A Different Kind Of Pomp & Circumstance how area home-schooled students celebrate the culmination of high school
For many years, Ellen Gerwitz has been a member of Loving Education at Home (LEAH), an organization dedicated to promoting and supporting home education in New York, and she is currently the Chapter Leader of the LEAH group she founded eight years ago. Ellen decided to commit to the home-school process when her oldest child was about to start kindergarten in Greece.
Between herself and her husband, the couple's background included attending a Christian school, a Catholic school, and various public schools and, according to Ellen, "None of them were great, even though we were good students. I felt confident that we could provide a better educational experience where our kids were really challenged." The couple decided to home-school all three of their children and feel that it was a worthwhile and rewarding time commitment, one that they will be sorry to see come to an end when their youngest child, Allison, graduates this year.
With all the excitement surrounding traditional graduations, it's easy to forget that there's another group of teens, like Allison, who will also be graduating in June – those who are home-schooled. These students' educations occur in a different physical space than their peers so, when it comes time to graduate, their parents contact the school superintendent of the district they live in to get a "letter of completion," equivalent to a high school diploma. Many parents who choose to home-school also prepare their own acknowledgment to mark the end of their child's schooling, often a blessing or a highly personal speech about what they've taken away from the experience. Though it's a slightly different process, completing their high school requirements is just as memorable and exciting of an occasion.
Patti Owens serves as the Regional Representative for LEAH's Rochester/ Finger Lakes area, however she describes herself more informally as "the bridge between the statewide LEAH and the local chapters." Though home-schooled students aren't allowed to participate in their local high school's celebration, Patti observes that the teens do have several ways that they can observe the culmination of their home-schooling. Some local LEAH chapters choose to organize a small-scale celebration for the families in their group. Other families decide to have a private family ceremony and party.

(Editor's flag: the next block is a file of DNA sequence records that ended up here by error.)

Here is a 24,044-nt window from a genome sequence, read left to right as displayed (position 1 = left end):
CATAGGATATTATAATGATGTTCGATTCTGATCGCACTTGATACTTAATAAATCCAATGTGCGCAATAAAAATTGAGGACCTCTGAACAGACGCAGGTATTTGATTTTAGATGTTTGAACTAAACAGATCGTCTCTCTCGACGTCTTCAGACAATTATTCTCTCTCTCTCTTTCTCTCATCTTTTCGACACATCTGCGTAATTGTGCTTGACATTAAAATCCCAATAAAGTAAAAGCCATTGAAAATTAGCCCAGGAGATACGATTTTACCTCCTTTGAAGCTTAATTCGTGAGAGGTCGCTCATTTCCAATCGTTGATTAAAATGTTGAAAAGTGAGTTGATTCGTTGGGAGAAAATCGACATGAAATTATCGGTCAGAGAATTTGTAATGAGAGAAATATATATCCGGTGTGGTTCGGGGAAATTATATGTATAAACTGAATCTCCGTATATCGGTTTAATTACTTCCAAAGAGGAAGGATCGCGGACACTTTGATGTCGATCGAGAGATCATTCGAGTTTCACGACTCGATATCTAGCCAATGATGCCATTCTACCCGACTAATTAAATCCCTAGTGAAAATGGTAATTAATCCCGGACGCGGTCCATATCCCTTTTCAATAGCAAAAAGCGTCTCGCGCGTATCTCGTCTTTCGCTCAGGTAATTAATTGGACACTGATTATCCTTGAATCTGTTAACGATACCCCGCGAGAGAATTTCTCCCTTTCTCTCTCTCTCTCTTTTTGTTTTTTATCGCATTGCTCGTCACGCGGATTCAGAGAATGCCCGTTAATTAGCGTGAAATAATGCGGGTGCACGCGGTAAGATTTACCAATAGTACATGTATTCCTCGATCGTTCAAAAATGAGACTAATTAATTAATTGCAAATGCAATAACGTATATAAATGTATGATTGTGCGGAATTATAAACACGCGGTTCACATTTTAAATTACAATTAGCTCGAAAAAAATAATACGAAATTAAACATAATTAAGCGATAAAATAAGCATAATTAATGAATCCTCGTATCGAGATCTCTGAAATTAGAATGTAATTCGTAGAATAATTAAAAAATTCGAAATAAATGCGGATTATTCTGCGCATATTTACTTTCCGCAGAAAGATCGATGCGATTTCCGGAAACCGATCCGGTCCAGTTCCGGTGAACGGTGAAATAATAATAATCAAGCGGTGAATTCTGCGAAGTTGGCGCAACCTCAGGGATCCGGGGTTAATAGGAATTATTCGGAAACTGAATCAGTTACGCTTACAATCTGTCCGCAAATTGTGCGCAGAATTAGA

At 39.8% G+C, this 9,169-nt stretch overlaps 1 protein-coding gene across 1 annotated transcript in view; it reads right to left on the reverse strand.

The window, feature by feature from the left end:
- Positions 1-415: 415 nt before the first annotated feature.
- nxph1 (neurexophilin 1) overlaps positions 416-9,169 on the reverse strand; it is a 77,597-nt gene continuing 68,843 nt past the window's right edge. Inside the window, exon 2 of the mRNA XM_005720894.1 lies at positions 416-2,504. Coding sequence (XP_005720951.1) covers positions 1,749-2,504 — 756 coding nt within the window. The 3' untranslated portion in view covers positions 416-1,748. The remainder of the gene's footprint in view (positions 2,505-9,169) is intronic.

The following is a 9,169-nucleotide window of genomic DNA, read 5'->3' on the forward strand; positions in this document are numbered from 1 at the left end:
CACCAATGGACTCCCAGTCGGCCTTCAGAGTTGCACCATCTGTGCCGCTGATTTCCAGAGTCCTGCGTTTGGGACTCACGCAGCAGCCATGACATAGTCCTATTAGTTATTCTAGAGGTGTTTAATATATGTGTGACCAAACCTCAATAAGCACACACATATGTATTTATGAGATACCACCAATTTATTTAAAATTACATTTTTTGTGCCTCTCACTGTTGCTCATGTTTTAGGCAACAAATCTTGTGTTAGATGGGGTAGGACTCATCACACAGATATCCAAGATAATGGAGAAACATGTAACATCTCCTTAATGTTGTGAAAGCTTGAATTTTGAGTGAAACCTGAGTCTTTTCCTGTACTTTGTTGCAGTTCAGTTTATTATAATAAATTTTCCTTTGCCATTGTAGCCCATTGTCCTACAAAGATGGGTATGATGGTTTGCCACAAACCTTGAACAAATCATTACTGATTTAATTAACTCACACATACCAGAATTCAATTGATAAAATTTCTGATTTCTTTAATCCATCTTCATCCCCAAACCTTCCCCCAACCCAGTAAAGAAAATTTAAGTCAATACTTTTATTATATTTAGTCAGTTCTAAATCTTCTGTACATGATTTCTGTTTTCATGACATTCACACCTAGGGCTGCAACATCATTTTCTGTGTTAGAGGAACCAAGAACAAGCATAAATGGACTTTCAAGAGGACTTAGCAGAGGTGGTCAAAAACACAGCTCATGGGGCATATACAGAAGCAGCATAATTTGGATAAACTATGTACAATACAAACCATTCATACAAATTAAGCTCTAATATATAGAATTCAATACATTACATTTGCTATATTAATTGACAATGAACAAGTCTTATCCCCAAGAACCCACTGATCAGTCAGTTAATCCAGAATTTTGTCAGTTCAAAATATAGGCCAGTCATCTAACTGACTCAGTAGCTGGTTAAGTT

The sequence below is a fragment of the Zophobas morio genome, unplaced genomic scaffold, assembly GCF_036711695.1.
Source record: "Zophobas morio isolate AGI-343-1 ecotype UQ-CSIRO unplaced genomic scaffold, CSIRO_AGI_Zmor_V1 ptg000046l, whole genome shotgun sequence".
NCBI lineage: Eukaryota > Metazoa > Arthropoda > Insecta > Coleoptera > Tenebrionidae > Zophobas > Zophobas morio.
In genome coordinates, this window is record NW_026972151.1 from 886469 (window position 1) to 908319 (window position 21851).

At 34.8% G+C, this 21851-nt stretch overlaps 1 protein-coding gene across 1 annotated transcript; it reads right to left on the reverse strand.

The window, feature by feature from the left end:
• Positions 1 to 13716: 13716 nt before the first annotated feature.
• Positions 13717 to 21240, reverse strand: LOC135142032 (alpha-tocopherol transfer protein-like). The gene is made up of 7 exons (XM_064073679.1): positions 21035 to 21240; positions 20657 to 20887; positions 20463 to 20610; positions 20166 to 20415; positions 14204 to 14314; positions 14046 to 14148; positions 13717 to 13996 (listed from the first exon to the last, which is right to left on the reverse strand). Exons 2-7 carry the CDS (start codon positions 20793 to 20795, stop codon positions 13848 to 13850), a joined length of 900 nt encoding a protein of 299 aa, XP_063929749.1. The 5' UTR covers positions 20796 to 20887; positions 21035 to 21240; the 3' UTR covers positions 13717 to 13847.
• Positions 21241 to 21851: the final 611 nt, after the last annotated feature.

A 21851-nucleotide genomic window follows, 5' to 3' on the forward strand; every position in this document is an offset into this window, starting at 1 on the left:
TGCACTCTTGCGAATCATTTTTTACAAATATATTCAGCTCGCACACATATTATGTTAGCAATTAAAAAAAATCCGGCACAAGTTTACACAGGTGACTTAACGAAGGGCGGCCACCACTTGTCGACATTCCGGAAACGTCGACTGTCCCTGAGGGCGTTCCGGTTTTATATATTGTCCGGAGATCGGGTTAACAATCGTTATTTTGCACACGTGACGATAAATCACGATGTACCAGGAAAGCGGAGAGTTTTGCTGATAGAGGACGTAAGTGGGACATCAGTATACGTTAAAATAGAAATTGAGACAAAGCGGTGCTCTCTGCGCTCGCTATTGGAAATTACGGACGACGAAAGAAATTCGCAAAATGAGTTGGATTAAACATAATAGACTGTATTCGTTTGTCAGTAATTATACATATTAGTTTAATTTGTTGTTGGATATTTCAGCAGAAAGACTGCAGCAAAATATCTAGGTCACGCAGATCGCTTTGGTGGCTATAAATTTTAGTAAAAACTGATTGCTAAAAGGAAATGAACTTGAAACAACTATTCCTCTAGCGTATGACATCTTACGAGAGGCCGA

Holly Phillips, New York State's LEAH Upstate Commencement Coordinator, says a significant number of New York State's home-schooled students are interested in being part of a larger celebration and partake in the annual homeschooler graduation ceremony. For the past five years, this event has been held at the Riverside Convention Center in Rochester.Last year it attracted 120 graduates and upwards of 2,100 guests. 132 teenagers are slated to graduate this year. The program format is similar to that found in many traditional high schools, Holly says. The average age of the students is seventeen and they wear caps and gowns and walk up on the stage just like their high school counterparts. Each year there is also a commencement speaker who is nationally recognized in the home schooling movement. This year's speaker will be Rick Boyer who, with his wife Marilyn, home-schooled their fourteen children and have written several books about their experiences, Christian parenting, and national reformation.